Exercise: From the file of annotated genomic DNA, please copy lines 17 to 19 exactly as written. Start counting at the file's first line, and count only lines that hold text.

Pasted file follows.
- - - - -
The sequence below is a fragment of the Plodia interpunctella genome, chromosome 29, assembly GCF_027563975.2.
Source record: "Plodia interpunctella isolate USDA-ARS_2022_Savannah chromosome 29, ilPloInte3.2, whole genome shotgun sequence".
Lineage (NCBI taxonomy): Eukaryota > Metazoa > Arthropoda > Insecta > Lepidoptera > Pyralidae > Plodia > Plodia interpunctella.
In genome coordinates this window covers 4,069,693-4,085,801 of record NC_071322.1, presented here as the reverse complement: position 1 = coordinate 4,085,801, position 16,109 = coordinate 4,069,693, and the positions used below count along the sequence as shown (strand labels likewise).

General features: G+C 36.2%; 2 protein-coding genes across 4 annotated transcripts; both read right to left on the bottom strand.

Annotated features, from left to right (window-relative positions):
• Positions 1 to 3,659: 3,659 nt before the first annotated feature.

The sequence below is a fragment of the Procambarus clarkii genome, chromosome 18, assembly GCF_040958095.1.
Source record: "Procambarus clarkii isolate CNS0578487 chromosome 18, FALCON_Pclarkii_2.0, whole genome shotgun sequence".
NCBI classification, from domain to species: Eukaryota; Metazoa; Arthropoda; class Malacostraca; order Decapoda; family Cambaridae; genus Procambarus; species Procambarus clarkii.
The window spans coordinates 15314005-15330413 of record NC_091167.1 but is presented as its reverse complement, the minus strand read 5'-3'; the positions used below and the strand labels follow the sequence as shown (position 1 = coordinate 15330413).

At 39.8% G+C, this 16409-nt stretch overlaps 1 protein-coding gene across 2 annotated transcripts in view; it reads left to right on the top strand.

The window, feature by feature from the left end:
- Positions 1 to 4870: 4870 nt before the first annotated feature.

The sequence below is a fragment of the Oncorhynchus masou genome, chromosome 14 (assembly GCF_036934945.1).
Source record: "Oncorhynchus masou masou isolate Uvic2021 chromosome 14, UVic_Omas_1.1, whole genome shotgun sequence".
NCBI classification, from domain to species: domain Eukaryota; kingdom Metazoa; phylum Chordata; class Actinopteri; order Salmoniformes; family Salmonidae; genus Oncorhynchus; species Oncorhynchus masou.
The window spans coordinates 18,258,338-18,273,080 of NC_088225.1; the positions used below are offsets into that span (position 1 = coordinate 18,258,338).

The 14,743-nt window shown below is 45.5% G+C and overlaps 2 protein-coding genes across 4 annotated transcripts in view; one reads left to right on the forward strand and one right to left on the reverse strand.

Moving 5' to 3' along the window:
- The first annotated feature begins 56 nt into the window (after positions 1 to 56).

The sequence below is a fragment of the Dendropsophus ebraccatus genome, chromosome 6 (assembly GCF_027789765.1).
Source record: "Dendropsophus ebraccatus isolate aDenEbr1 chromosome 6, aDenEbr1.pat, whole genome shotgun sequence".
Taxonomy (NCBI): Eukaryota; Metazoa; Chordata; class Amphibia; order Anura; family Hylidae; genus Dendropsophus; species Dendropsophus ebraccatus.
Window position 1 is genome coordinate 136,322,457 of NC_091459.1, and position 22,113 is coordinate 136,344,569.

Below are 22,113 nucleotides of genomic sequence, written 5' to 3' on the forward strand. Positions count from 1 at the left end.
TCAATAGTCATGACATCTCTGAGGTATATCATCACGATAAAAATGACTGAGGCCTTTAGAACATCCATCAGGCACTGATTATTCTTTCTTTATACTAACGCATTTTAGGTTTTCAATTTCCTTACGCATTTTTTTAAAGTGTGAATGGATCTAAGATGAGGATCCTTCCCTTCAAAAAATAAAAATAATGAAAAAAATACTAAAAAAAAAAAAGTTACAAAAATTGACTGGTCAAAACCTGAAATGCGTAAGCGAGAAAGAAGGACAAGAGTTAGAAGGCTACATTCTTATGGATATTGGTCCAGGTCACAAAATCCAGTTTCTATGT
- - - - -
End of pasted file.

NCBI classification, from domain to species: domain Eukaryota; kingdom Metazoa; phylum Chordata; class Actinopteri; order Salmoniformes; family Salmonidae; genus Oncorhynchus; species Oncorhynchus masou.
The window spans coordinates 18,258,338-18,273,080 of NC_088225.1; the positions used below are offsets into that span (position 1 = coordinate 18,258,338).

The 14,743-nt window shown below is 45.5% G+C and overlaps 2 protein-coding genes across 4 annotated transcripts in view; one reads left to right on the forward strand and one right to left on the reverse strand.